- Interruptions: Based on the past and where you are today, schedule time for these—folks dropping by, unplanned calls, or other activities. Monitor this allotted time and don’t exceed allotted time.
- Exercise: Go for a walk, bike ride, jog, swim; do something; you will feel refreshed and rejuvenated. Several electronic aids exist to remind you to “move.” I try jogging 30-40 minutes six days weekly, plus walking at least 30 minutes daily. I avoid escalators and elevators and maximize using stairs.
- Review time: Reflect on your day before going to bed. Look at your Day Timer. What can you learn from what you did and what you did not do?
Work with Priorities
Somehow, everything seems urgent; but we know most things aren’t important. So, to Journey from managing time to personal effectiveness improvement, we need to decide to work with priorities, and learn to sift the important from the urgent.
Be alert to time wasters
Surely you know your time wasters; don’t you? Facebook, Twitter, video games, the internet, and most of all, allowing interruptions beyond your planned level. Therefore, to move from managing time to personal effectiveness improvement, become sensitive and alert to these time wasters. Then you will be able to develop a plan to avoid them, and to terminate them when they appear.
Learn when to say yes, and when to say no
This is a challenge for many folks; however, practice in front of a mirror. If you don’t know when to say no, you will take on too many assignments. You will become unreliable. You will poor role model. To Journey from managing time to personal effectiveness improvement, pray, ask the Lord to help you in this difficult area.
Work with To Do Sometime
One simple, stress-relieving activity is to transfer stuff from your head to a TO DO Sometime list. This is not your regular, ineffective, stress producing, To Do List. It’s a project list; a list of things you want to do … sometime. To Journey from managing time to personal effectiveness improvement, scrap your TODO list.
A conventional To Do list does not help; projects do not fit in time available in your daily schedule. It’s just a list! Indeed, it causes many folks to worry because they believe it is an action list.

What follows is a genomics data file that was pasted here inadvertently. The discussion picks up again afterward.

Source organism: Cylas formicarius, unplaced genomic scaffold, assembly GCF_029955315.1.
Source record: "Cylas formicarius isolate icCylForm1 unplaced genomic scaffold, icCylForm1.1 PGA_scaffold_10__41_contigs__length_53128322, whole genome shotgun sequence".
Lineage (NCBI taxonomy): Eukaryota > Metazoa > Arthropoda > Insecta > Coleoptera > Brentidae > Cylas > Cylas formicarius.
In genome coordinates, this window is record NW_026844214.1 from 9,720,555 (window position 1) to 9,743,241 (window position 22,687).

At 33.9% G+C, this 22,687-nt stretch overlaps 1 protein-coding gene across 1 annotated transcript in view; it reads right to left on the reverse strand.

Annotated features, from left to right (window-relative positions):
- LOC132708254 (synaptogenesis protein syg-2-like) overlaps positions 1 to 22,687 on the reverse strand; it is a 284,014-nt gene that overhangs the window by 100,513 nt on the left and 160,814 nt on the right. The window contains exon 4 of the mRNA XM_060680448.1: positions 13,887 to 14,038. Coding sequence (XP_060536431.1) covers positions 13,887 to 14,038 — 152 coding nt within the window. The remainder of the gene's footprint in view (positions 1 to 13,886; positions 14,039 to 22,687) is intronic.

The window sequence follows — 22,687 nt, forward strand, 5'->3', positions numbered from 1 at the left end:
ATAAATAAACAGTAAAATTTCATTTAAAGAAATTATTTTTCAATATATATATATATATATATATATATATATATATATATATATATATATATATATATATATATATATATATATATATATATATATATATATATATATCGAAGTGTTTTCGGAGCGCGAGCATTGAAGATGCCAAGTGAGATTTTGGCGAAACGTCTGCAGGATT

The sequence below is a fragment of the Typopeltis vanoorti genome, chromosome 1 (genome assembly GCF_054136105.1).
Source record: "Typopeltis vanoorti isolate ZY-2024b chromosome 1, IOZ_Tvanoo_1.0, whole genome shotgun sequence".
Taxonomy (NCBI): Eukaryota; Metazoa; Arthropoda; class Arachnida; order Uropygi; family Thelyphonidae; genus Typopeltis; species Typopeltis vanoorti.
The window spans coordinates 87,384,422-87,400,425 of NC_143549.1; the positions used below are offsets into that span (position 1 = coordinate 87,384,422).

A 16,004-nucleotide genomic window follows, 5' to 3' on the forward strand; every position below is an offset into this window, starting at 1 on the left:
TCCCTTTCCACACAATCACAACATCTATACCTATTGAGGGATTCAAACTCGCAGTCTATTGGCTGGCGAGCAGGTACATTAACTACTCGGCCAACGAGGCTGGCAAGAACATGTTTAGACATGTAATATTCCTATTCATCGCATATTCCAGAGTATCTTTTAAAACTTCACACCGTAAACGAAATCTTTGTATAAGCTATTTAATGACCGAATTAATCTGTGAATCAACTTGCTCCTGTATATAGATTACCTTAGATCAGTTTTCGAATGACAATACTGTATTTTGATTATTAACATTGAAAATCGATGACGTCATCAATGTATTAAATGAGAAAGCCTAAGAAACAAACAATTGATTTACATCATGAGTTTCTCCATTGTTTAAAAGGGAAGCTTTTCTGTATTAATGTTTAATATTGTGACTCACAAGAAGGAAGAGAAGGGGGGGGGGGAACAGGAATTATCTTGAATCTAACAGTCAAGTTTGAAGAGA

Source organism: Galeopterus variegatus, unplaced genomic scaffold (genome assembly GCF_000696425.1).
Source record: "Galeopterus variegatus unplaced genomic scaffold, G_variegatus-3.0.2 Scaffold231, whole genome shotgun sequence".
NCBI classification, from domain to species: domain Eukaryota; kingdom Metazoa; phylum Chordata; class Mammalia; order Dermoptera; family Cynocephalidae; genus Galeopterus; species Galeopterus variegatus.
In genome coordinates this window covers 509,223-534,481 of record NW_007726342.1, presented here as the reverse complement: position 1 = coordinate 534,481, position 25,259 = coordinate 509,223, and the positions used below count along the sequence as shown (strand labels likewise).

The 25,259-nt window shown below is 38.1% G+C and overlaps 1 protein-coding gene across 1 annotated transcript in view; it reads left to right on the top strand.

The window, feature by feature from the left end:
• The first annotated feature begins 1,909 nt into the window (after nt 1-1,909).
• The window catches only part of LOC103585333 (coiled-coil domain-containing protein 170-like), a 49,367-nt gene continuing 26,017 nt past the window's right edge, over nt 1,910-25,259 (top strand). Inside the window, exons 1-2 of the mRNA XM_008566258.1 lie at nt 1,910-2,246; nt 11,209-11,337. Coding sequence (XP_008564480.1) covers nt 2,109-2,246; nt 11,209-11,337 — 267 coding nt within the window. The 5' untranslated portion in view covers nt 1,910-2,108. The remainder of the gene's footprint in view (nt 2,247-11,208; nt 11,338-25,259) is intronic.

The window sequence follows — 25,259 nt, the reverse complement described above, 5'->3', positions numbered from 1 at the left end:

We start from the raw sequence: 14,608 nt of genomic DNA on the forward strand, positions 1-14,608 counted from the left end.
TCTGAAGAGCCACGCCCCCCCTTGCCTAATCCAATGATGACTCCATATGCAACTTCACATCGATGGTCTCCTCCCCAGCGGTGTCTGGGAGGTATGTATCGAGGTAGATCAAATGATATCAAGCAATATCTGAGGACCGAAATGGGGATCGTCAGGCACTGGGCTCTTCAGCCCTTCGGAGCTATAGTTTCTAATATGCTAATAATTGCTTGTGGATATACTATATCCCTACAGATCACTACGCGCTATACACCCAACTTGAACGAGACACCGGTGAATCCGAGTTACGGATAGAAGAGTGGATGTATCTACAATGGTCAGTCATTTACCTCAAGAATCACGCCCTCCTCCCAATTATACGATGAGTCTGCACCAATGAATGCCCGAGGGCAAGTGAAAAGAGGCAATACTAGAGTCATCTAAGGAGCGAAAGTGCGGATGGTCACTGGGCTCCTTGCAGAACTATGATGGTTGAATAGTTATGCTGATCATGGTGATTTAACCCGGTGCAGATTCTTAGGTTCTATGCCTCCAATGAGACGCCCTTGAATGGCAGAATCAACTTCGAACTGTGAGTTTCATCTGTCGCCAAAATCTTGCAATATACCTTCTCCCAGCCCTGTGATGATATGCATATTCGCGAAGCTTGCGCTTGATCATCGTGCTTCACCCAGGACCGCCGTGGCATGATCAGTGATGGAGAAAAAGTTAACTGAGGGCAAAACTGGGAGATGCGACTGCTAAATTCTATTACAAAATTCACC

You must accept that it is not a list from which you work daily. When you want to do something, remove it from the list and allocate it in a slot in your Day Timer. But more important, before you start to work on this item, develop a goal—precisely what’s to be done, and a plan—the steps and resources needed to do it. Without a goal and plan, you will be working in the dark.
Schedule My Time
In my book, Managing God’s Time, I defined My Time as “regular, personal non-work time to recharge. During this time I may play golf, listen to music, play music, dance, or do other activities for relaxation.”
The Bible tells us we need a sabbath rest. I know I need this weekly rest. You must set aside time to be refreshed—your mind, body, and soul needs it. Use your weekends to rejuvenate; give your cell phone a quiet time for most of the weekend. Each of us is dispensable. Think about this! You owe it to you and your family to recharge.
Do you want to move from managing time to personal effectiveness improvement? Surely you do. So, change your vocabulary, and you will change your behaviour. That’s my promise to you.
Daily we hear about time management. We talk about it and embrace the idea that we need better time management skills. However, we don’t realize that this mentality merely gives us an excuse to be ineffective. Indeed, it deflects the problem from us to time. And so, we do nothing to learn to be more effective in available time. That’s why it’s essential we accept that we can manage only ourselves, not time.
To be sure, when you realize the only person to blame for your lateness and ineffectiveness is you, your attitude to work, responsibility, and accountability, will change. You can do it, but you need the mindset shift I mentioned earlier.
© 2015 Michel A. Bell